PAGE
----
Fire extinguishers are your key to early containment and perhaps a safe escape. Have them in your kitchen, near fireplaces and anywhere fire may break out. Also keep one near the exit door as an aid to evacuation. Know how to use them. Most residential fire extinguishers discharge in 8-10 seconds with a range of only 2 to 3.5 metres (6 to 10 feet). They should only be used to extinguish small, contained fires or to reduce a fire sufficiently to allow escape.

Different extinguishers fight different types of fire. Discuss your needs with the retailer and follow manufacturers instructions on how to use them. ABC extinguishers are appropriate for paper, wood, trash, liquids, small grease and electrical fires. Keep in mind that the dry powder chemical in the extinguisher can pack down in the bottom over time. Once a month check the gauge for pressure and turn it upside down and hit the bottom sharply with your hand and then shake well. 


Have a plan

Every household needs a fire safety plan and all members of the household need to practice the plan. Fire experts say people could have less than two minutes to escape a burning structure once the alarm goes off. Your priority is to get everyone out of danger and having a well practiced plan is the best way to do this.

Some helpful tips for designing your plan:

It doesn’t take long to prepare a plan and can be a good family project. Making a plan could include drawing a map of the home and marking two exits (doors and windows that work) from each room. For second floor bedrooms this may include a hanging escape ladder.

  • Assess the needs of everyone in your home and identify who would require assistance and how to provide that
  • Make sure each bedroom has a flashlight and that it works
  • Make sure everyone knows the alarm sound
  • Make sure everyone knows exactly what they are supposed to do when an alarm sounds
  • Have a predetermined safe meeting place outside and make sure that everyone knows to go there
  • Make sure everyone knows what information to relay to emergency services. Consider using the what3words app so everyone knows what the 3 words are and can relay them to the 911 operators.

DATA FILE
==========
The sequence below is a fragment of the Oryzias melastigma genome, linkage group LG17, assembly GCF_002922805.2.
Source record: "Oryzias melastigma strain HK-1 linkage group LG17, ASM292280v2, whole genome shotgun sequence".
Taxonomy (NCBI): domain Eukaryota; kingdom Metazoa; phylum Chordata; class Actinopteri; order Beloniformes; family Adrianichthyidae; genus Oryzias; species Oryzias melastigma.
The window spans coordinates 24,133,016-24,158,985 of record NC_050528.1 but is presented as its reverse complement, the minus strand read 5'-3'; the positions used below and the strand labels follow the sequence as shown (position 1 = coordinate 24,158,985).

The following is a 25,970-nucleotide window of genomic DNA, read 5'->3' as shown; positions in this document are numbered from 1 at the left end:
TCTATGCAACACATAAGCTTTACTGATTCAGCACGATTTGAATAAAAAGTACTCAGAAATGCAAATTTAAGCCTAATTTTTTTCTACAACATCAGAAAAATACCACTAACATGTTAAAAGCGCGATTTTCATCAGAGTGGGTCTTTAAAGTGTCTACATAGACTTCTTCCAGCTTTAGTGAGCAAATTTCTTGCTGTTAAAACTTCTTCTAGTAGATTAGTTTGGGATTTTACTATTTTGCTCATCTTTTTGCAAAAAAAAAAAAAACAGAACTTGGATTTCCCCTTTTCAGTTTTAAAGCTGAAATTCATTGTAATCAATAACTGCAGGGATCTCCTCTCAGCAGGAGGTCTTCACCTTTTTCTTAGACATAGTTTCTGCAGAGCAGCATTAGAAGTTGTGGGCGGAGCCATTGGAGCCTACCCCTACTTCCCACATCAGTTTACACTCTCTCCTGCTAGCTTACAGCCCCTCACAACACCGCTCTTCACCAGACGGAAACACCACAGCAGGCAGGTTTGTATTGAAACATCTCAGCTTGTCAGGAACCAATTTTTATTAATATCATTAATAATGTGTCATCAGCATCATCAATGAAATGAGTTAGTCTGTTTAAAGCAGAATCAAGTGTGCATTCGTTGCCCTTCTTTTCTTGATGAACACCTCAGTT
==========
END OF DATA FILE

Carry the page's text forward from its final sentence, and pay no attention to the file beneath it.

PRACTICE THE PLAN! And make changes if necessary. Practicing will point out any deficiencies in the plan.



Consider buying a fire pump. Having it may mean you could suppress a fire before help could arrive.

Bonus tip. Hopefully you never face the tragedy of having lost your property to fire. But if you do then having the right insurance in place can help you to move forward. Review your policy to refresh your memory on what’s covered and to what level. With the spike in cost of building materials, replacing your cottage just got a whole lot more expensive. You should also consider personal liability insurance.

Learn more about insurance here.

This web page is intended for general information purposes only. While we have attempted to provide information that is helpful for our readers, GBA accepts no legal liability for the contents of this web page. Ensure you check original sources of information on fire prevention and response for further details and updates. Check details of the general liability provisions of your insurance coverage if you are involved in providing or supporting firefighting equipment, planning or advice. For advice regarding your insurance needs or liability insurance coverage, please contact your insurance broker.